Tiludronate is a non-nitrogenous bisphosphonate used in humans for the treatment of Paget’s disease and osteoporosis, because it normalizes bone-turnover at therapeutic doses (Bonjour et al., 1995). In recent years, tiludronate has been utilized in horses for treatment of diseases related to abnormal bone remodeling (Kamm, Mcllwraith & Kawcak, 2008) and has reportedly been effective in some horses in reducing pain associated with navicular disease (Denoix, Thibaud & Riccio, 2003), distal hock osteoarthritis (Gough, Thibaud & Smith, 2010) and thoracolumbar osteoarthritis (Coudry et al., 2007). Complications associated with systemic administration of tiludronate include mild tachycardia during administration and transient hypocalcemia following injection (Varela et al., 2002). Anecdotally, signs of colic and acute renal failure have also been encountered. Presumably to decrease the occurrence of complications associated with systemic administration of tiludronate, and to decrease the cost of treatment, equine practitioners are currently administering tiludronate via intravenous regional limb perfusion (IVRLP) for the treatment of navicular disease and other orthopaedic conditions of the distal limb (Carpenter, 2012). Doses that are anecdotally being used for IVRLP however, such as 50 mg per perfusion, are lacking evaluation of safety for tissues within the perfused region.
Although the target organ for bisphosphonates is bone, tiludronate also has effects on articular cartilage that are concentration dependent. Concentrations of ≥ 19,000 ng/ml enhanced chondrocyte apoptosis and proteoglycan release in equine articular cartilage explants (Duesterdieck-Zellmer, Driscoll & Ott, 2012). Administration of medications such as antibiotics via intravenous regional limb perfusion allows veterinarians to attain considerably higher tissue and synovial fluid concentrations than can be achieved with systemic administration (Rubio-Martinez & Cruz, 2006). Assuming that IVRLP with tiludronate follows similar pharmacokinetics, cartilage within the perfused area may potentially be exposed to synovial fluid tiludronate concentrations that promote cartilage degradation. Therefore, the objectives of the current study were to determine tiludronate concentrations achieved in distal limb synovial structures following intravenous regional limb perfusion with a low (0.5 mg; LDT) or high (50 mg; HDT) dose of tiludronate and to determine the effects of these two dosing regimens on synovial fluid cytology variables compared to placebo controlled limbs. The working hypothesis was that IVRLP with LDT would result in synovial fluid concentrations that were safe for cartilage in vitro (<19,000 ng/ml; Duesterdieck-Zellmer, Driscoll & Ott, 2012) and that synovial fluid cytology variables would not vary significantly from controls. It was further hypothesized that IVRLP with 50 mg of tiludronate (HDT), the lowest of three doses currently used in clinical practice to the knowledge of these authors, would result in synovial fluid concentrations that are unsafe for cartilage in vitro (≥ 19,000 ng/ml; Duesterdieck-Zellmer, Driscoll & Ott, 2012) and that synovial fluid cytology variables in treated limbs would differ from control limbs.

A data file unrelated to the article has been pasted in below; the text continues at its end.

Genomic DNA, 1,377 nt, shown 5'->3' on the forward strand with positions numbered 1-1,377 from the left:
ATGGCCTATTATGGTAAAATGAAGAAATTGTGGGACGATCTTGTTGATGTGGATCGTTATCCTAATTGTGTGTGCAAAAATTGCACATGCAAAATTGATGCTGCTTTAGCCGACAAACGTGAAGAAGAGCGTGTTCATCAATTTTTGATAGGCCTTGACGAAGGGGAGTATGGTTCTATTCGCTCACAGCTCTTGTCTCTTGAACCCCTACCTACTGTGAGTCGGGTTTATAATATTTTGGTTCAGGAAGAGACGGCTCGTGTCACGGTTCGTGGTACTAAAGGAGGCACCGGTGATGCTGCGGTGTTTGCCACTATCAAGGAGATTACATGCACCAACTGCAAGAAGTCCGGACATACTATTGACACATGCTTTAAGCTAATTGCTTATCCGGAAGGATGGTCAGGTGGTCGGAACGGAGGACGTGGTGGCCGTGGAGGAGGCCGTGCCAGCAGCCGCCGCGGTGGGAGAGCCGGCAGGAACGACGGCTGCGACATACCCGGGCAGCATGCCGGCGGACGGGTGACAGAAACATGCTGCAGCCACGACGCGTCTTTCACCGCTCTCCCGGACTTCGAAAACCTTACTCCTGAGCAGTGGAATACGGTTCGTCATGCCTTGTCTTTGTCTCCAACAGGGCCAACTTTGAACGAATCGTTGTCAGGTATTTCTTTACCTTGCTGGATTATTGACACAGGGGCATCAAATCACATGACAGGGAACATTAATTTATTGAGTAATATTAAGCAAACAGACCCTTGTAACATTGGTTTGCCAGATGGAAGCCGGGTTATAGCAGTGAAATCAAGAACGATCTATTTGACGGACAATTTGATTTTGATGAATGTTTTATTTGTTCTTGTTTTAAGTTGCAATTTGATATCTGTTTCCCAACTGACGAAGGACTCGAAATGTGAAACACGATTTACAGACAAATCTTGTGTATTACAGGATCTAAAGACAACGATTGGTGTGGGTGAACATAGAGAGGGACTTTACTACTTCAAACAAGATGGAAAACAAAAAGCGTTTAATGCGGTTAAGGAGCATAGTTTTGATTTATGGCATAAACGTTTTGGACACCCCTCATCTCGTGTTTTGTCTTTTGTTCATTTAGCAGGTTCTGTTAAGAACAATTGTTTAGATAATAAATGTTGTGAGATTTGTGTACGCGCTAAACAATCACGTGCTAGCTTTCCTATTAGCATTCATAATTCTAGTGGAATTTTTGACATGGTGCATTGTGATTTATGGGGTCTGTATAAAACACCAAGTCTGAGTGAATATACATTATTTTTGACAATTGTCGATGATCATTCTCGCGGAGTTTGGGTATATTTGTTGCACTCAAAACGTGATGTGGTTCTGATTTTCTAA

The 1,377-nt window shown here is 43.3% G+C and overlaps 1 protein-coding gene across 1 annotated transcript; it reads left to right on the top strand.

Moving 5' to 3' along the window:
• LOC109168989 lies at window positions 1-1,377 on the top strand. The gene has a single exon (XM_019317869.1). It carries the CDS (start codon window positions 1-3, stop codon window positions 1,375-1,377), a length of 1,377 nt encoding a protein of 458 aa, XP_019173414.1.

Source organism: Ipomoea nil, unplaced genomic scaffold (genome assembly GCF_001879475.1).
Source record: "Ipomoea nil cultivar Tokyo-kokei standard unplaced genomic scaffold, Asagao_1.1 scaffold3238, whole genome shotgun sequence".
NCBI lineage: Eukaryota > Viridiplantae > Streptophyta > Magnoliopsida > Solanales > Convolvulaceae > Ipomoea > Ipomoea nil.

Materials and Methods
All experimental procedures were performed with the approval of the Institutional Animal Care and Use Committee of Oregon State University (ACUP# 4280 and 4459). Six adult healthy horses (mean body weight, 600 kg; range, 514–636 kg; mean age, 10.6 years; range 4–17 years; breed, 1 Thoroughbred, 3 Quarter Horses, 1 Warmblood, 1 Quarter Horse cross) were used for the LDT trial and one year later, six different healthy horses (mean weight, 480 kg, range, 414–545 kg; mean age, 12.5 years; range, 12–19 years; breed, 1 Rocky Mountain Horse, 1 Appaloosa, 1 Morgan, 1 Quarter Horse, 1 American Paint Horse and 1 Arabian cross) were used for the HDT trial. All horses were graded for lameness from 0 to 5 according to guidelines by the American Association of Equine Practitioners (Stashak, 2002). Further, response to lower front limb flexion tests was recorded. All horses were sound at a walk, but most showed mild front limb lameness at the trot. Horses were housed in box stalls or small paddocks, given free access to grass hay and water and underwent daily physical exams for the duration of the experiments. None of the horses had ever received tiludronate prior to these experiments. Systematic assessment of initial comparability between treated and control limbs with respect to lameness or synovial cytologic response variables was not performed.